[ISN] Canadian coins bugged, U.S. security agency says

From: InfoSec News (alerts@private)
Date: Wed Jan 10 2007 - 22:36:18 PST


The Canadian Press 
January 10, 2007

They say money talks, and a new report suggests Canadian currency is 
indeed chatting, at least electronically, on behalf of shadowy spies.

Canadian coins containing tiny transmitters have mysteriously turned up 
in the pockets of at least three American contractors who visited 
Canada, says a branch of the U.S. Department of Defence.

Security experts believe the miniature devices could be used to track 
the movements of defence industry personnel dealing in sensitive 
military technology.

"You might want to know where the individual is going, what meetings the 
individual might be having and, above all, with whom," said David 
Harris, a former CSIS officer who consults on security matters.

"The more covert or clandestine the activity in which somebody might be 
involved, the more significant this kind of information could be."

The counter-intelligence office of the U.S. Defence Security Service 
cites the currency caper as an example of the methods international 
spies have recently tried to illicitly acquire military technology.

Nearly 1,000 'suspicious' contacts

The service's report, Technology Collection Trends in the U.S. Defence 
Industry, says foreign-hosted conventions, seminars and exhibits are 
popular venues for pilfering secrets.

The report is based on an analysis of 971 "suspicious contact reports" 
submitted in fiscal 2005 by security-cleared defence contractors and 
various official personnel.

"On at least three separate occasions between October 2005 and January 
2006, cleared defence contractors' employees travelling through Canada 
have discovered radio frequency transmitters embedded in Canadian coins 
placed on their persons," the report says.

The report did not indicate what kinds of coins were involved. A service 
spokeswoman said details of the incidents were classified.

As a result, the type of transmitter in play and its ultimate purpose 
remain a mystery.

However, tiny tracking tags, known as RFIDs, are commonly placed in 
everything from clothing to key chains to help retailers track 

Each tag contains a miniature antenna that beams a unique ID code to an 
electronic reader. The information can then be transferred by the reader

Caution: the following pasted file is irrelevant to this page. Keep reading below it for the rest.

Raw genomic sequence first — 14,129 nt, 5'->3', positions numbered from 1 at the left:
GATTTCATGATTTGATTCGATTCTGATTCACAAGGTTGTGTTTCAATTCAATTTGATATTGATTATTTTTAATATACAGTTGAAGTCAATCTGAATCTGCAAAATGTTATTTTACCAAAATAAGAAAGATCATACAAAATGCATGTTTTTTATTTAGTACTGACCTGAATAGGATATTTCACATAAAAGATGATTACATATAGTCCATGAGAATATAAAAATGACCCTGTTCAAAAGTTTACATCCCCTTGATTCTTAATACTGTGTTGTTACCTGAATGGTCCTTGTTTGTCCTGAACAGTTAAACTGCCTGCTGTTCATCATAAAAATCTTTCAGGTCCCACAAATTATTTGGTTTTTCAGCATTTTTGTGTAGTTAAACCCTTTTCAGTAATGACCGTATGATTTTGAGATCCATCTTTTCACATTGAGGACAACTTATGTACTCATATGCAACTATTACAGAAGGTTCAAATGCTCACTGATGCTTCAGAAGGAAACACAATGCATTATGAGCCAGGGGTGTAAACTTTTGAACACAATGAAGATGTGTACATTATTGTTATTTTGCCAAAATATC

into a computerized database.

Makes no sense

The likely need for such a reading device means the doctored coins could 
be used to track people only in a controlled setting, not over long 
distances, said Chris Mathers, a security consultant and former 
undercover RCMP officer.

"From a technology perspective, it makes no sense," he said. "To me it's 
very strange."

Then there's the obvious problem: what if the coin holder plunks the 
device into a pop machine?

"You give the guy something with a transmitter that he's going to spend 
I mean, he might have it for an hour," Mathers said with a chuckle.

Harris speculates recent leaps in miniaturization could allow for a 
sophisticated transmitter capable of monitoring a target's extensive 

"I think we can be pretty darn confident that the technology is there 
for the sorts of micro-units that would be required to embed these 
things in a coin," he said.

"It's a brave new world, and greatly concerning on so many levels."

Passing the coin to an unwitting contractor, particularly in strife-torn 
countries, could mark the person for kidnapping or assassination, Harris 

"You could almost, by handing a coin to somebody, achieve the equivalent 
of the Mafiosi's last kiss on the cheek."

The Defence Security Service report says employees of U.S. contractors 
reported suspicious contacts from individuals, firms or governments of 
more than 100 countries during the year.

Technologies that generated the most interest were information systems, 
lasers and optics, aeronautics and sensors.

A foreign approach often meant a simple request for information from the 

Can contain built-in scanners

But the report also underscores clandestine means of acquiring secrets 
from U.S. employees, particularly those travelling abroad.

"It is important to recognize copiers and shredders can contain built-in 
scanners to copy the data."

Other common methods include placing listening devices in rooms, 
searching hotel rooms, inspecting electronic equipment and eavesdropping 
on conversations.

The report, which first came to light in a U.S. newspaper, has since 
been posted on the website of the Federation of American Scientists, an 
organization that tracks the intelligence world and promotes government 

The Canadian Press, 2006

Subscribe to InfoSec News

This archive was generated by hypermail 2.1.3 : Wed Jan 10 2007 - 22:55:25 PST